Written by Aviva Kardener
“When our communities are under attack, what do we do?
Stand Up. Fight Back.
When Frontline communities are under attack, what do we do?
Stand Up. Fight Back.”
You may have heard this chant before at one of many protests and rallies: for women’s rights; against the Dakota Access Pipeline and for Indigenous rights and autonomy; and against police brutality, throughout our country and the world in recent months. Protests in the Environmental Justice movement provide no exception to this trend.
The climate and environmental justice movement centers frontline communities, disproportionately communities of color, who are most affected by issues of environmental injustice. We as environmental advocates need to be accountable to these communities and use our own power, privilege, and connections to support their work toward justice. While it may appear as if problems of environmental injustice are caused singularly by a few decision-makers, “our overlapping struggles are not against one man. Our struggles are systemic and entrenched, collective but particular.” Collectively, we must stand in solidarity as allies—asking how we can help, loving and uplifting the voices of people whose experiences are often erased and ignored. Evidently, “you do not need to be the voice for the voiceless. Just pass the mic.” As allies, we must simply realize that the livelihoods and existence of frontline communities are entirely connected with our own. Take your own time and space to learn about our respective privilege and the oppression people experience every day.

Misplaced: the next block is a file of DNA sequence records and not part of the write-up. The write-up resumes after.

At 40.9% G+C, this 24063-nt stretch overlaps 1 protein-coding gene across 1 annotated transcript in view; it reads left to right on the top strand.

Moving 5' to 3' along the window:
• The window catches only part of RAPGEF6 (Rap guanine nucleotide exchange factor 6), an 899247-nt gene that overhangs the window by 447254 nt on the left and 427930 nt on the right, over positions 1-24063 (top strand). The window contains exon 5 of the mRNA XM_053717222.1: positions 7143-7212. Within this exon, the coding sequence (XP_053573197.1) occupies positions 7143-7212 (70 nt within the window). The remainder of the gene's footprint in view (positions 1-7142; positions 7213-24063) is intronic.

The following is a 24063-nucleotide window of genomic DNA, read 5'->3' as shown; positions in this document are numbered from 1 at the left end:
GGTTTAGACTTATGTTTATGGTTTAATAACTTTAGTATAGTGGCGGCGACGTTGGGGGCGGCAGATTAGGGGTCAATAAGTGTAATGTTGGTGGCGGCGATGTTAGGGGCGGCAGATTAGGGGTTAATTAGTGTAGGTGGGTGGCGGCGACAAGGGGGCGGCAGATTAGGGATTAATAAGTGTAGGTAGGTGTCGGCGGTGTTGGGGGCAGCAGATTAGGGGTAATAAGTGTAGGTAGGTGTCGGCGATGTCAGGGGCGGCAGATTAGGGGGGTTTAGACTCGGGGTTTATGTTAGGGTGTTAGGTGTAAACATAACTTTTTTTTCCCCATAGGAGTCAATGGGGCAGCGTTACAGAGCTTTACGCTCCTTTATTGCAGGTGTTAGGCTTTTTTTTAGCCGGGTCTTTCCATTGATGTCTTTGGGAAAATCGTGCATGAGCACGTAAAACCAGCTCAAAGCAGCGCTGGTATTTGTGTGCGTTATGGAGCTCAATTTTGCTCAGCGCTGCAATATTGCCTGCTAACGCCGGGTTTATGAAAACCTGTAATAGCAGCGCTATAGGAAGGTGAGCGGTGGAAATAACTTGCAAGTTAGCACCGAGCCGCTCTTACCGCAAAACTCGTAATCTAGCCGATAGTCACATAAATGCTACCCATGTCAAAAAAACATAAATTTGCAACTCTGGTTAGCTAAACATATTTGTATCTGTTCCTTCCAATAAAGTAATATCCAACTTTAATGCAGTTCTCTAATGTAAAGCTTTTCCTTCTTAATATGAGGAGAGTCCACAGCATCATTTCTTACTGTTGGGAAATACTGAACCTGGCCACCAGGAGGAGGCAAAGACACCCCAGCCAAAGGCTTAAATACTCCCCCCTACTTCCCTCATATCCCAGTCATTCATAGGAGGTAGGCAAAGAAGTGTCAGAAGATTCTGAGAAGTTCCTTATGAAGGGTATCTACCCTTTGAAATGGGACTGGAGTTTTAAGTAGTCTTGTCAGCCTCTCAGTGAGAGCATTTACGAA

Right now, climate change and environmental degradation most affect these frontline communities. If we do not fight to protect their human rights to life, clean water, healthy, fresh food, safe and secure jobs, and more, eventually we will find ourselves in the same position with no one left to fight for us. We are reminded of Martin Niemöller’s poem about his experience during the Holocaust…
“Then they came for me—and there was no one left to speak for me.”